It sure hasn’t taken long for Theresa May to cement her reputation as a “bloody difficult woman.”
First there was her brutal cabinet reshuffle, clearing the government of David Cameron’s posh Oxford set, sacking George Osborne and Michael Gove, once the bright lights of the Conservative’s future. Then, during a debate over reauthorizing Britain’s “Trident” nuclear weapons program in the House of Commons yesterday, May was quick to confirm that yes, she would authorize a nuclear strike to kill 100,000 civilians if worst came to worse.
May may receive a fair amount of criticism for her ready willingness to use nuclear weapons if it became necessary to do so — after all, nobody wants to envision their country committing another Hiroshima, killing tens of thousands of innocent civilians to defeat a foreign power. Sadly, though, May is correct. There’s not much point in having a nuclear deterrent if you’re not going to use it — the deterrent isn’t going to do much deterring if it’s destined to remain permanently untouched in a Scottish firth.
Perhaps in spite of May’s remark, reauthorization of Trident passed with a resounding majority of 472 in favor to 117 opposed. For Jeremy Corbyn, the embattled leader of the Labour party, the result is especially embarrassing. Corbyn opposed reauthorizing Trident; he has been steadfastly against nuclear weapons for his entire political career, as befits a radical of his type. But he allowed his MPs a free vote on the issue — much like he did in December, on the motion to authorize bombing the Islamic State in Syria. Corbyn lost that vote by a wide margin; yesterday, too, he lost, and in spectacular fashion, as Labour MPs voted 140-47 to reauthorize the program, in a mass rebellion against their leader.
This is not a wholly surprising result. Corbyn’s position on Trident is shared neither by many members of his party nor of the electorate in general. That he permitted a free vote in the first place suggests that he knew his whips would be unable to keep Labour MPs in line. Still, the sheer landslide against Corbyn within his own party is remarkable, and a resounding rejection of his authority as a leader of a parliamentary party.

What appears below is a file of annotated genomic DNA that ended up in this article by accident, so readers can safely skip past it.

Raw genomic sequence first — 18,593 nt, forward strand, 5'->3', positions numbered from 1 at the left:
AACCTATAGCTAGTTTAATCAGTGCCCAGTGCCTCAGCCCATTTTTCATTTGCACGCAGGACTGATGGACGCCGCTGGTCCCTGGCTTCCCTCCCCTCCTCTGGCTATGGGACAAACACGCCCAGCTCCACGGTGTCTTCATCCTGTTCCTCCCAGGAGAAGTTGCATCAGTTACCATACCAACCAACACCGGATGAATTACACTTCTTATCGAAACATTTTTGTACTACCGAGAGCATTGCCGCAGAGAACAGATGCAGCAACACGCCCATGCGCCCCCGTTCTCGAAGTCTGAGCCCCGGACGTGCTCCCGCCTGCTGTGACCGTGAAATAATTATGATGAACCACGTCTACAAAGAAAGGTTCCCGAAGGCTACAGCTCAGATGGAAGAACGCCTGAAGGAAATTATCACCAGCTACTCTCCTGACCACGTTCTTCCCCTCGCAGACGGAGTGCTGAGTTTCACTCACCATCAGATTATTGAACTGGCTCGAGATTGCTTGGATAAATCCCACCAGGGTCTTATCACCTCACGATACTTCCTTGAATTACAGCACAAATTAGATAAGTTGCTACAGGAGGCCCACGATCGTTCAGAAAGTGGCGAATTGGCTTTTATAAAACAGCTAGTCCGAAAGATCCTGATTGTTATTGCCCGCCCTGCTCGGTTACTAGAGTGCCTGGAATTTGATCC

The situation only gets worse for Labour, though. Corbyn is currently standing against two challengers, Angela Eagle and Owen Smith, in a contest for the leadership of the Labour party. Despite his lack of support among parliamentarians, Corbyn is massively popular among party members — he defeats Eagle and Smith individually by enormous margins. It looks very likely, then, that he will remain at the head of the Labour party once the leadership contest is finished, that the will of the Labour members is far different from the preferences of Labour MPs.
The Trident vote demonstrates the absurdity of this situation. On the most pressing issues, Corbyn can’t command anything resembling a majority of his party’s MPs. But, thanks to Labour’s method of deciding leadership contests, it looks all but assured that he cannot be ousted from the leadership. Corbyn will therefore command a parliamentary party whose MPs do not support him. We’re in uncharted territory here; how much longer it can last, nobody really knows. But give it a few more votes like this one and Corbyn’s position may well end up completely untenable.